A paramedic who was filmed by her own dashcam hitting kerbs and a central reservation after taking a cocktail of drugs has been found fit to practice.
Victoria Dodd admitted she was lucky she did not kill someone when she raced through the streets of Manchester while under the influence diazepam, codeine and tramadol.
Dodd, from Stockport, drove in the wrong direction to a second call, stopping for 10 seconds by the roadside, before accelerating away and swerving around parked cars.
Dash cam footage shows Dodd driving erratically through the streets of Manchester to a second emergency incident, hitting kerbs and a central reservation.
She also failed to turn on her headlights, warning lights and sirens until minutes into the journey, the Health and Care Professions Council
Footage shows the dazed paramedic jumping red lights without checking for cars then stopping at red lights when she could have gone through with her sirens on.
After making a sharp u-turn, she eventually stops after approximately eight minutes to report a flat tyre – the time by which she should have reached the incident.
Dodd, who was based at Duckinfield ambulance station in Cheshire at the time of the incident on 7 October 2015, can keep her job after the HCPC panel ruled her fitness to practice was not impaired.
All the allegations against her were found proved, and her behaviour was found to amount to misconduct.
HCPC panel chair Helen Carter said: ‘Members of the public rely on paramedics to fulfil their roles and respond to emergencies on duty.
‘Her actions were a breach of HCPC standards and ethics, and the matters found proved were so serious to amount to misconduct.
‘Fortunately no harm was caused by Ms Dodd’s behaviour.
‘However, this was a wholly isolated error of judgement and not a selfish act.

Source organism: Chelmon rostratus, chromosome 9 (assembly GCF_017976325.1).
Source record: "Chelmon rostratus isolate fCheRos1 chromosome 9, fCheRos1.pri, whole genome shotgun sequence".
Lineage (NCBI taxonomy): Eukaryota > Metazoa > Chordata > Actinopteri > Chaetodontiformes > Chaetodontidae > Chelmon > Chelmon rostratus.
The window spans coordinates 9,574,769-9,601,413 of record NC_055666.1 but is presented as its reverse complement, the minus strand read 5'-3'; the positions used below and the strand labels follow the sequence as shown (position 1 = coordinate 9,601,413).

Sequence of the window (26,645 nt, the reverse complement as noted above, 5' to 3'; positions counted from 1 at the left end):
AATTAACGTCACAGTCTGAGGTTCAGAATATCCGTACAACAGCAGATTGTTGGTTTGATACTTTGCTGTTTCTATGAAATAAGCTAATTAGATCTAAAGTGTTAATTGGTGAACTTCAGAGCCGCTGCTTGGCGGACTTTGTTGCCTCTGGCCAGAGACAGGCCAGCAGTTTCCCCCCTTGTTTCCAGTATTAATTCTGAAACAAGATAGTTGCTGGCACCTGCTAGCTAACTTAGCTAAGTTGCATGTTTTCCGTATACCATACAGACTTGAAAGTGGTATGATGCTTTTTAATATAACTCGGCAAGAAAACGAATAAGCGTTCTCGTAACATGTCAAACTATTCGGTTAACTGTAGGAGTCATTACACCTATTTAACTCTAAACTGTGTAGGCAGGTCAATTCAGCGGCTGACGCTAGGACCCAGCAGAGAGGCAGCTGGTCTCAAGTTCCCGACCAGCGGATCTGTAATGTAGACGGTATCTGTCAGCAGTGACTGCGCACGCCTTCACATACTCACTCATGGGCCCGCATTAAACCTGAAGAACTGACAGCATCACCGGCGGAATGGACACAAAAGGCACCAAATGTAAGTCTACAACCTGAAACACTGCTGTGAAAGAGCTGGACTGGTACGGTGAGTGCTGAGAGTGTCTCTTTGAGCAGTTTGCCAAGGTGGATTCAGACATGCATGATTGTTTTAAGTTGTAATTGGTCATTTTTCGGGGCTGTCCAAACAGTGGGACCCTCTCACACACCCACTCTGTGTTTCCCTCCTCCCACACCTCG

‘She firmly believed that taking the drugs would allow her to carry on her duties that night, and has clearly shown a great deal of remorse and insight into her behaviour.’
Giving evidence Dodd told the hearing: ‘The first time I saw the camera footage of my driving I was very upset.
‘It wasn’t my usual driving standard and there was a clear change in my driving.
‘I have got very little recollection of the drive to the second incident.
‘I remember speaking to my colleague earlier when she asked me why I hadn’t moved from the standby point.
‘I also remember the second job but don’t remember much up until I got the flat tyre and realised I was in completely the wrong place.
‘I shouldn’t have gone to work.
‘I know the consequences of my actions but never had any problems with the medication before.
‘I could have injured or killed someone with my driving and there could have been a problem with a patient that I was going to.
‘It has affected me – I have had a lot of sleepless nights.
‘My actions could bring the role of paramedics into disrepute.’
Dodd’s voice cracked as she added: ‘I had never had any reactions to my driving before.
‘My condition is now managed with minimal pain relief.
‘I have changed my diet and am taking food out with me on long shifts.
‘I am not going to take tramadol or diazepam ever again and if I have to take cocodamol I would not go into work.’
Dodd admitted she failed to respond to emergency incident A and took a route which delayed her response to emergency incident B on 7 October while working as a paramedic from Duckinfield ambulance station in Cheshire.
She also admitted working an operational shift whilst under the influence of codeine, tramadol and diazepam between 7 and 8 October.
Todd will be allowed to remain in the profession.